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Perhaps It's Not Really About Green Pee

When does the conservative Christian press care about the environment? Well of course when it serves their conservative Christian agenda. Witness their most recent concern about the use of contraceptives’ impact on fish.

Birth Control PillsFor background, Endocrine disruptor compounds (EDCs) are found in herbicides and pesticides, plastics, pharmaceuticals, cleansers, human waste, pollution from feedlots, and residues from contraceptives and hormone replacements. First discovered in the 1990’s by European aquatic biologists, fish and amphibians that gather downstream from sewage treatment plants have a high incidence of reproductive issues.

These biologists specifically noticed that wild fish and frogs evidenced significantly increased rates of sex reversal (fish with male chromosomes having either female, or both male and female genitalia/reproductive organs), gonadal cysts and other reproductive tract tumors, dead tissue and decreased fertility. These conditions were discovered to correlate to EDCs (also referred to as xenoestrogens) in the water.

As many may not know, xenoestrogens from people taking estrogen and pseudo-estrogens for a variety medical conditions/reasons — including contraception — enters sewage facilities via flushed urine. Currently, there are no filtering systems in place to remove any xenoestrogens.

The National Catholic Register and WorldNetDaily have this week emphasized one source of the increase in female and intersex fish in Boulder Creek — contraceptives — while ignoring all the other sources. Their solution, apparently, to the xenoestrogen problem in the waterways is found in the Catechism (No. 2399):

(What the Catechism and some conservative Christians say after the flip)

To preserve the self-giving nature of the sexual act, which must always be open to life, the Catechism teaches that it is wrong to use contraception. Couples may space their children for just reasons in ways using natural family planning, which involves observation of signs in the woman’s body.

Says the Catechism: “The regulation of births represents one of the aspects of responsible fatherhood and motherhood. Legitimate intentions on the part of the spouses do not justify recourse to morally unacceptable means (for example, direct sterilization or contraception)”

University of Colorado physiology professor David Norris (identified by the National Catholic Register as “an environmentalist and birth-control advocate”) said:

…that until society achieves better sewage filtration and invents harmless contraceptives, “there’s always abstinence, and we know that it?s 100 percent effective.”

George Harden, a board member of the Society of Catholic Social Scientists, said:

The radical environmentalist won’t eat a corn chip if the corn contacted a pesticide. But they view it a sacred right and obligation to consume synthetic chemicals that alter a woman’s natural biological functions, even if this practice threatens innocent aquatic life downstream.

Shane Edwards (Confessions of a Shiftless MindA Christian’s commentary, insight, thoughts on Canada, life and culture) stated in (and referenced in the WorldNetDaily article):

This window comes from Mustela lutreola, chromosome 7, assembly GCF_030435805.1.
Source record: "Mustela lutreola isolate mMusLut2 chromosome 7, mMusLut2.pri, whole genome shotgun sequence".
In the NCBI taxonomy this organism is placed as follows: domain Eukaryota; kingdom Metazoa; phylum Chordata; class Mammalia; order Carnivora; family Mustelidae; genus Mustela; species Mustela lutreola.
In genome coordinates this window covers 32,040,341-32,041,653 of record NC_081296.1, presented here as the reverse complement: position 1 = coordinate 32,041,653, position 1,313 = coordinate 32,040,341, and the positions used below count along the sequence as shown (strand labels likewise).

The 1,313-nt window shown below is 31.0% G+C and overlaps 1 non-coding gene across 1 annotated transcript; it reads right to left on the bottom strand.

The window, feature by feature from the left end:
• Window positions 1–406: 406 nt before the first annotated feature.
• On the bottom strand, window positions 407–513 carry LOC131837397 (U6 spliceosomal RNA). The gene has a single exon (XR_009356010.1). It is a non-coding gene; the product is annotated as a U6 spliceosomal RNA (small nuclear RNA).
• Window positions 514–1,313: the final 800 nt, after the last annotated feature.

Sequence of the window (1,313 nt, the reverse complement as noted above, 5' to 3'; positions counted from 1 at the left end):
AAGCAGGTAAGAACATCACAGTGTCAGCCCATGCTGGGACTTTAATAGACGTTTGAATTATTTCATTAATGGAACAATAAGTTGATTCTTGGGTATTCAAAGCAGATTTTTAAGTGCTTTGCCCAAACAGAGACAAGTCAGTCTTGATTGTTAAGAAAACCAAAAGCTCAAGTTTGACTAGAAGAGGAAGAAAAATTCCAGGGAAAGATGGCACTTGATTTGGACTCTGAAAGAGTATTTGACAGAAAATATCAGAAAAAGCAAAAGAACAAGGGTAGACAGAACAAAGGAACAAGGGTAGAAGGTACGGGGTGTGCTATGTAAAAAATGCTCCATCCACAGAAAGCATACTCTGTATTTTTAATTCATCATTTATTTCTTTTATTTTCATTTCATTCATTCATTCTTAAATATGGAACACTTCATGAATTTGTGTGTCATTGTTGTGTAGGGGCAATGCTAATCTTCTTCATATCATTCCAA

Unsurprisingly, [residual female sex hormones from birth control pills in the waterways] is not a top priority for environmentalists. Why? Because most environmentalists are to a large degree, political liberals. Hence, they cannot oppose birth control, for that would be an attack on women and their sexual freedom. It would also deal a telling blow to the population control programs worldwide, a pet project of the left for 100 years now. To give this publicity would pit nature against consequence-free sex, and that just won’t happen.

Well. Finally an environmental issue Catholics and Dominionists can jointly get behind: limiting access to birth control to save fish from intersexualism.

The problem is, limiting access to birth control wouldn’t solve the problem of xenoestrogens in the waterways. Antibiotics used in feedlots for farm animals, 2,4-D, the most commonly used herbicide in the U.S — as well as everyday personal-care products such as soaps, lotions, medications and cosmetics — contain xenoestrogens.

And, quoting the Boise Weekly:

Dioxins, the byproducts of burning plastics and rubber, are among the most hazardous xenoestrogens.

All these product related xenoestrogens in the waterways, on top of the xenoestrogens that enter the waterways via human urine, impact the reproductive systems of fish. If the only action to cleanse the waterways of xenoestrogens were to ban use of estrogens and pseudo-estrogens for contraceptive purposes, we would most likely still have intersex fish developing due to the many, many other sources of xenoestrogens in the water.

Perhaps it’s a bit disingenuous for the National Catholic Register and WorldNetDaily to only focus on the contraceptive source of xenoestrogens while ignoring all the other sources. To me, it seems that what WorldNetDaily is really talking about abstinence and abstinence only sex education, and the National Catholic Register is talking about those and the Catechism’s prohibition on contraceptives. Environmentalism seems to be just a ruse for these publications to forward their Christian Conservative viewpoints on contraception and abstinence — vice having any actual concern for the fish or the environment.

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